9) Type t to change the partition system id, or partition type. As there is only one partition, partition 1 is automatically selected for action. Type L to list all supported partition type. As shown in partition type listing, type 8e to set partition 1 as Linux LVM partition type.

10) Type p to confirm partition /dev/cciss/c0d2p1 has been created in partition table. Type w to write the unsaved partition table of changes to hard disk and exit from fdisk command line.

11) Type df -hTa to confirm /home file system type, that’s mounts on logical volume /dev/vg0/lvol1. For this case, it’s an ext3 file system type.

12) Type umount /home to un-mount /home file system from Redhat Enterprise Linux.

13) Next, type LVM command

pvcreate /dev/cciss/c0d2p1

to create a new LVM physical volume on the new partition /dev/cciss/c0d2p1.

14) Now, type another LVM command

vgextend vg0 /dev/cciss/c0d2p1

to extend LVM volume group vg0, with that new LVM physical volume created on partition /dev/cciss/c0d2p1.

15) Type pvscan to display physical volumes created in Linux LVM system, which is useful to answer questions such as “How many physical volume created in volume group vg0?”, “How much of free disk space left on each physical volume?”, “How do I know which physical volume should be used for a logical volume?” “Which physical volume has free disk space for used with a logical volume?”, etc.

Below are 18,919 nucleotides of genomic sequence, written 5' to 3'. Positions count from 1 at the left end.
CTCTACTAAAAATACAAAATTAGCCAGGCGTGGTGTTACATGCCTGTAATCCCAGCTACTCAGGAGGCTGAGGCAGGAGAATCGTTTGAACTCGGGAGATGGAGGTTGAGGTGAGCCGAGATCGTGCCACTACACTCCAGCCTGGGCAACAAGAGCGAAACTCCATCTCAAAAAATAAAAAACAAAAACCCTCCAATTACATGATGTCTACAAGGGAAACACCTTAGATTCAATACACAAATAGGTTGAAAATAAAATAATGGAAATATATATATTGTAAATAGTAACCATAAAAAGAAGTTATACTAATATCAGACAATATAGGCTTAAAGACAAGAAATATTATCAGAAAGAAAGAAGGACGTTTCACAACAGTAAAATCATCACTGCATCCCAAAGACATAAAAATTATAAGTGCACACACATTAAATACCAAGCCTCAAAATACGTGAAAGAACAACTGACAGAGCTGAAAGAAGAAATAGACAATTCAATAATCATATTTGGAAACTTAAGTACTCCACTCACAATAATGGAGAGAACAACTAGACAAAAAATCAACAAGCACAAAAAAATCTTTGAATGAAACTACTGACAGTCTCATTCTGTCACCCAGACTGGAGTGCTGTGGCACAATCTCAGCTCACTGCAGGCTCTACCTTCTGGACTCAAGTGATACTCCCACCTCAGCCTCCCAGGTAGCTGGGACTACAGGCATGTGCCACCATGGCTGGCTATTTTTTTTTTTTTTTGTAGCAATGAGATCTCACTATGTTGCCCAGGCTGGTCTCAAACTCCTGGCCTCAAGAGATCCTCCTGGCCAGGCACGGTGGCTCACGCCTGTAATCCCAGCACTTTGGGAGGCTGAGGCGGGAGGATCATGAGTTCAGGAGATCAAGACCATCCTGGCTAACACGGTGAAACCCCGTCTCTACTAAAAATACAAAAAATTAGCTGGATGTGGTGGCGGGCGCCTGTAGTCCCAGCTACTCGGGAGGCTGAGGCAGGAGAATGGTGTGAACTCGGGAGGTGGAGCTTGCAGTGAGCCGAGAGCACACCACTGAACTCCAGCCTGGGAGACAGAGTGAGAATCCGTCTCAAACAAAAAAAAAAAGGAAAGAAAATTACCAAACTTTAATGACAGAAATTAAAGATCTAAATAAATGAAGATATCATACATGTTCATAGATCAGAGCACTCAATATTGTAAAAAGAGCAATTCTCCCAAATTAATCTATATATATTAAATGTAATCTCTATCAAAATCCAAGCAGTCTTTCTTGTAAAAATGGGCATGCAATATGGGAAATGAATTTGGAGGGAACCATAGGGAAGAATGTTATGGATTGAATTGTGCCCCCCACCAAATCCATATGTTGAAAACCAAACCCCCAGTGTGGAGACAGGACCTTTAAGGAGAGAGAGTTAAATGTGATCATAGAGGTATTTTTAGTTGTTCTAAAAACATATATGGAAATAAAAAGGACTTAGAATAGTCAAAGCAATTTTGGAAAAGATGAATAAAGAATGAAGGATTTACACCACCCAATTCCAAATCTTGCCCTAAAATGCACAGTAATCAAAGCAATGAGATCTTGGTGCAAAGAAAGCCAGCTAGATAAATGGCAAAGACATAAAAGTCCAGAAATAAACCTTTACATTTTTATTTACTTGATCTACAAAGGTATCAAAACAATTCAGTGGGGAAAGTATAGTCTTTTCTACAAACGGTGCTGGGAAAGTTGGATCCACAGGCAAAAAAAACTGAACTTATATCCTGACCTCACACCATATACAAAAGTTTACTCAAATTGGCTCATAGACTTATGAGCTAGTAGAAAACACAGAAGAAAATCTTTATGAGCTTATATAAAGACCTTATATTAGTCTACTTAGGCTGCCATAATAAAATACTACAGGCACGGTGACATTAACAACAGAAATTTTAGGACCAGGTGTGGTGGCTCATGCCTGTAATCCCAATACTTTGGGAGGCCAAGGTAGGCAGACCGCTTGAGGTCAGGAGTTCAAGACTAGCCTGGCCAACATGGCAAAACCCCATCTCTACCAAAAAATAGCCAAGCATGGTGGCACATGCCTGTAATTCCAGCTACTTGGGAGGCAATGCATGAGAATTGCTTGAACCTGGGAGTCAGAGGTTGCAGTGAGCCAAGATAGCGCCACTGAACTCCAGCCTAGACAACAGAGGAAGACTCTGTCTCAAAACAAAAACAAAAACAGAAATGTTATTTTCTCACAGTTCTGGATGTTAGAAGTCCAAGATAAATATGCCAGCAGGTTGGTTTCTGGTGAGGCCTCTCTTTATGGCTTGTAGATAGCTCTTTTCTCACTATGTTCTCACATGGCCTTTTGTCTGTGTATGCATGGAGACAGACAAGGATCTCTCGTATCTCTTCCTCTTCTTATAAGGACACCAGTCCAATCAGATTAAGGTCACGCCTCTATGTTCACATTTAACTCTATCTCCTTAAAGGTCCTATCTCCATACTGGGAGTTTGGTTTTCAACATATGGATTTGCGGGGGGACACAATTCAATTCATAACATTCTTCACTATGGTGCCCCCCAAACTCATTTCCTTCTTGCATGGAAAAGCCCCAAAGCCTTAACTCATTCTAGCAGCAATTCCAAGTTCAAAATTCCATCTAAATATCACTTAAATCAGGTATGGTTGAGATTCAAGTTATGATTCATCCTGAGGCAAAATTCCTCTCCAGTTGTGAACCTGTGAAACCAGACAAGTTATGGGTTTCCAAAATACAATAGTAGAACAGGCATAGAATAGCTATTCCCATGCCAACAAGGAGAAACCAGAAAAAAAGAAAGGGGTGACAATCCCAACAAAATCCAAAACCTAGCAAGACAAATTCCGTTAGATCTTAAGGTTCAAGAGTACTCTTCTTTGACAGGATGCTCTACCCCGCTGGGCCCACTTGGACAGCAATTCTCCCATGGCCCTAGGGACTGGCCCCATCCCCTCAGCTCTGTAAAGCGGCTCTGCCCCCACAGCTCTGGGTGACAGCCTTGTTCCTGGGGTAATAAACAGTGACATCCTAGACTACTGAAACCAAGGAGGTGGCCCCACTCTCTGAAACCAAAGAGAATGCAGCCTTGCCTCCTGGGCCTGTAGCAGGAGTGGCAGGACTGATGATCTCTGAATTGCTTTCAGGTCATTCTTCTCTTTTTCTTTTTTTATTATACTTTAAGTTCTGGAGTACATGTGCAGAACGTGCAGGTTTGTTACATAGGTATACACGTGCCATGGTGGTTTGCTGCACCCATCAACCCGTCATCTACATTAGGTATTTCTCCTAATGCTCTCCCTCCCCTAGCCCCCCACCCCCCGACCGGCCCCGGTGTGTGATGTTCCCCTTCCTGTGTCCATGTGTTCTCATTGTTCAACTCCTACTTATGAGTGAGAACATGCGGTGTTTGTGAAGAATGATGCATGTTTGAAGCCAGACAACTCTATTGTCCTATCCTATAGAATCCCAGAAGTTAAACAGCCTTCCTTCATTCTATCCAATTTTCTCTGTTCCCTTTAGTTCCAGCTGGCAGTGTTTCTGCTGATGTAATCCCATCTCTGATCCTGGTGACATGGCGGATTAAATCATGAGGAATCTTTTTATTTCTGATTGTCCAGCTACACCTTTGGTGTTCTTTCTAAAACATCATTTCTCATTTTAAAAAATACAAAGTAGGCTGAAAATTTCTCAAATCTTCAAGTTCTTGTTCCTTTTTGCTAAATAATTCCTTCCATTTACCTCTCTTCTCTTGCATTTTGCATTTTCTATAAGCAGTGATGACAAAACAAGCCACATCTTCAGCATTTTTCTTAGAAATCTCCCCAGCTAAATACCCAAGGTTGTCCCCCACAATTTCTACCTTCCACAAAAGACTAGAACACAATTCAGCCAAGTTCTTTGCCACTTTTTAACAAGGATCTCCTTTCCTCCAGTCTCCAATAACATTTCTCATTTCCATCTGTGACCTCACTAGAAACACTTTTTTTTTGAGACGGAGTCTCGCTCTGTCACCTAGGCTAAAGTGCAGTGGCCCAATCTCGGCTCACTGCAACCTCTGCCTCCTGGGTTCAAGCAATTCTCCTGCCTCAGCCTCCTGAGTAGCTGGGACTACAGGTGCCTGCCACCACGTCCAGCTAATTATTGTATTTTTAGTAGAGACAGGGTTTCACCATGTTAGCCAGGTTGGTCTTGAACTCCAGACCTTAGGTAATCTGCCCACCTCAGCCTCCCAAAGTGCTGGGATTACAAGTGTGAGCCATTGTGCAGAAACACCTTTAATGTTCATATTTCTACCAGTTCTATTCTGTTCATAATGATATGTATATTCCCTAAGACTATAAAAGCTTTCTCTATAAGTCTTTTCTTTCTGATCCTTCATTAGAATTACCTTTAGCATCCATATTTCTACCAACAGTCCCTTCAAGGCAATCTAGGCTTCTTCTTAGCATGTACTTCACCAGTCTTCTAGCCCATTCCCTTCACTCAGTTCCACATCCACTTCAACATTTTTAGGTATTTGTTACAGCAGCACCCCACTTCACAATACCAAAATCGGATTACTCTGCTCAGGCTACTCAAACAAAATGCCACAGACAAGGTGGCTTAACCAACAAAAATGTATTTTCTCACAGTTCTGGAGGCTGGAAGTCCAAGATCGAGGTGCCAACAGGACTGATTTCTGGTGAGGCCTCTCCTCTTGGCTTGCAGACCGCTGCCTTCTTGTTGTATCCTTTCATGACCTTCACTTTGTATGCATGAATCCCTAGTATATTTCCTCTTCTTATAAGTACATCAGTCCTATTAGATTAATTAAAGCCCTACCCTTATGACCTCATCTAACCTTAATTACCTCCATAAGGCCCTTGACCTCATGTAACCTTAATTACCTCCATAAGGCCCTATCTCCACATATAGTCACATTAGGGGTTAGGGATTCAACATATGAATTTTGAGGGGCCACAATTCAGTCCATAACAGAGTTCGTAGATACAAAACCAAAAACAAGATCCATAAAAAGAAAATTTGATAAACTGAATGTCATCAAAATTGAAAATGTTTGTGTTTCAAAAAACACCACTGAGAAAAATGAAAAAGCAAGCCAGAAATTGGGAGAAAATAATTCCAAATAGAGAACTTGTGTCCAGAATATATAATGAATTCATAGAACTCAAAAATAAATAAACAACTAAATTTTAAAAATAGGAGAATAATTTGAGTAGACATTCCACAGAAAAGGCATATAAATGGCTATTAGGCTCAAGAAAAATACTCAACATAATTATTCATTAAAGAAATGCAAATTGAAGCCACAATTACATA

Sample output of pvscan command:

ACTIVE PV “/dev/cciss/c0d0p4″ of VG “vg0″ [274.27GB / 0 free]
ACTIVE PV “/dev/cciss/c0d1p1″ of VG “vg0″ [33.89GB / 0 free]
ACTIVE PV “/dev/cciss/c0d2p1″ of VG “vg0″ [33.89 GB / 33.89 GB free]
total: 3 [342.05 GB] / in use: 3 [342.05 GB] / in no VG: 0 [0]

Alternative, type vgdisplay vg0 | grep PE to confirm that new physical volume has been added to volume group vg0. Take note of Free PE / Size, 35GB in this case, that’s free disk space added by new physical volume in volume group vg0.

16) Execute LVM command

lvextend -L +33G /dev/vg0/lvol1 /dev/cciss/c0d2p1

to extend the size of logical volume /dev/vg0/lvol1 of volume group vg0 by 33GB on physical volume /dev/cciss/c0d2p1.

17) Now, the most risky steps to start. Type this command

e2fsck -f /dev/vg0/lvol1

to force ext3 file system check on /dev/vg0/lvol1. It’s a must to confirm file system is in good state, before implement any changes on it.

CAUTION – Utility e2fsck is only used to check EXT file system such as ext2 and ext3, and not other file system such Reiserfs file system!

Once the ext file system check completes without errors or warnings, type command

resize2fs /dev/vg0/lvol1

to resize EXT3 file system of /home, that mounts on logical volume /dev/vg0/lvol1, until it takes up all free disk space added to /dev/vg0/lvol1.

CAUTION – Utility resize2fs is only used to resize EXT file system such as ext2 and ext3, and not other file systems such as Reiserfs file system!

Both e2fsck and resize2fs utilities are part of e2fsprogs package. And both utilities takes some minutes to complete, depends on the size of target file system.

If everything alright, type mount /home to re-mount /home file system. Next, type df -h to confirm that /home file system has been extended successfully.